‘I think probably we need to move in the pandemic, over this winter, maybe towards the end of the winter to a completely different system of clinically-driven testing.

‘In other words, testing people who are unwell rather than having regular testing of those people who are well.’

Sir Andrew added: ‘That does drive a lot of these actions that happen, particularly in schools, if you have lots of asymptomatic testing.’ 

He argued it was ‘an inevitable future’ not to be ‘testing at this rate for Covid forever’, adding: ‘We need to think about how that transition works.

‘There’s clearly a lot more transmission at the moment and that adds some additional pressures on the NHS because there are some individuals going into hospital and more than there were before, but I think we are in improving situation.’

Data from Test and Trace shows the proportion of children being told they are positive for Covid when they don’t have the virus by lateral flow devices has doubled in the last month (red line). More than one in ten positive results from lateral flows are incorrect

The mass testing scheme — a watered down version of No10’s ambitious ‘Operation Moonshot’ 10million-tests-a-day project — was launched on April 9.

Former Health Secretary Matt Hancock said at the time it would be ‘one of our most effective weapons in tackling this virus’.

Previously, the tests were only used routinely in schools, hospitals and care homes.

Ministers spent £2.8billion on hundreds of millions of the kits, which give a result in as little as 30 minutes. They have been shown to miss infectious people up to 40 per cent of the time.

Numerous studies have shown the kits are far less accurate when self-administered – which is how they’re used across the UK.

Leaked Department of Health emails in April revealed senior officials feared they only picked up 10 per cent of infections when done this way.


Lateral flow tests are only accurate at diagnosing coronavirus when administered by trained professionals, studies have repeatedly shown. 

The tests, which give results in as little as 15 minutes, use swabs of the nose or throat. Samples are then mixed in a testing liquid and put into a plastic cassette which can detect the presence or absence of coronavirus and then produce an image of a line, the same way as a pregnancy test, to indicate whether it is positive or negative.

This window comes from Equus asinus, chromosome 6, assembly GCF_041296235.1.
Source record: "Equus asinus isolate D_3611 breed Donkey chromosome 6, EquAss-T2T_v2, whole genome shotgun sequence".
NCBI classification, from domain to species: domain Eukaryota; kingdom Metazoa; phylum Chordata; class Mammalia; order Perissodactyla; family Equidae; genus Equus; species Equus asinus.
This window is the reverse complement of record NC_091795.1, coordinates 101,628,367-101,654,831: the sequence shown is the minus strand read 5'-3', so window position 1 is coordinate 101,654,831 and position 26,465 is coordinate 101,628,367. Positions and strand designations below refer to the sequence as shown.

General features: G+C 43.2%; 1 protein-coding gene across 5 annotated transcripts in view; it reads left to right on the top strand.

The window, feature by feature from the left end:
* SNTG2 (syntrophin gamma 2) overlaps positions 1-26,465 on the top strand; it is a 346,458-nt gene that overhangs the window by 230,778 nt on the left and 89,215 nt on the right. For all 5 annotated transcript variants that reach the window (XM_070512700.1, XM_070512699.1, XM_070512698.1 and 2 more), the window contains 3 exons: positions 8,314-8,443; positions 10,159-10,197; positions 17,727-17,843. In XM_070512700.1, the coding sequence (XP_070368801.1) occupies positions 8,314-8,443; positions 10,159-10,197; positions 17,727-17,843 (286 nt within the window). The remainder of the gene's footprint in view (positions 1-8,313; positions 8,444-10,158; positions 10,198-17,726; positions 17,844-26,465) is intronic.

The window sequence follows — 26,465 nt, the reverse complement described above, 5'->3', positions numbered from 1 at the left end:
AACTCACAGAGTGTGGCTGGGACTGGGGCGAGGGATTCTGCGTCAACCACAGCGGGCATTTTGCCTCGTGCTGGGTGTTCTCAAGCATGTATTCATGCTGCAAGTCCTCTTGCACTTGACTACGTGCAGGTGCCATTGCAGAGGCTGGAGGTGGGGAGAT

The Department of Health and NHS are instructing people to use the tests on themselves, despite manufacturers of some kits saying they shouldn’t be used as DIY swabs.

Both the swabbing procedure and the use of the test cassette can easily be done wrong and affect the accuracy of the test. 

If the swab isn’t done for long enough, or deep enough into the nose or throat, it may not pick up fragments of virus. Medical professionals are also able to use nasopharyngeal swabs, which go right to the back of the nostril, whereas this is not advised for people who test themselves.

And if the sample isn’t properly inserted into the cassette the result might be wrong, or people may misread the display when it produces a result. 


A University of Oxford and Public Health England evaluation of the Innova lateral flow test, which is being widely used in the UK, found its sensitivity – the proportion of positive cases it detected – fell from 79 per cent to 58 per cent when it was used by untrained members of the public instead of lab experts. 

Based on this evaluation, officials pushed ahead and used it for a real-world self-testing trial.


When the same Innova test was trialled on members of the public in Liverpool – with people taking their own swabs and trained military staff operating the tests – the swabs picked up just 41 per cent of positive cases.

In the study the rapid tests detected 891 positive results, compared to lab-based PCR swabs that found 2,829 positives in the same group. This means 1,938 people got a wrong negative result from the rapid test.

The study didn’t compare this to professionally done rapid tests, but the manufacturer Innova claims its test is 95 per cent sensitive in lab conditions. 


Despite rapid lateral flow tests getting bad press, officials in Slovakia used them on 5.2million people – almost the entire population of 5.5m – in a trial that a study later estimated to have cut the country’s infection rate by 60 per cent.

The tests used were between 70 and 90 per cent accurate and all the swabs and evaluations were carried out by trained medical workers. They used deep nasopharyngeal swabs, that go to the back of the nose, whereas self-testing generally relies on a swab of only the nostril.

London School of Hygiene & Tropical Medicine researchers said that the scheme successfully weeded out coronavirus cases that wouldn’t have been found otherwise, slashing the number of cases by over half in a week during a lockdown. 


Lateral flow tests are an alternative to the gold standard PCR test – known scientifically as polymerase chain reaction testing – which is more expensive and more labour-intensive but more accurate.

PCR tests also use a swab but this is then processed using high-tech laboratory equipment to analyse the genetic sequence of the sample to see if any of it matches the genes of coronavirus.

This is a much more long-winded and expensive process, involving multiple types of trained staff, and the analysis process can take hours, with the whole process from swab to someone receiving their result taking days.

It is significantly more accurate, however. In ideal conditions the tests are almost 100 per cent accurate at spotting the virus, although this may be more like 70 per cent in the real world.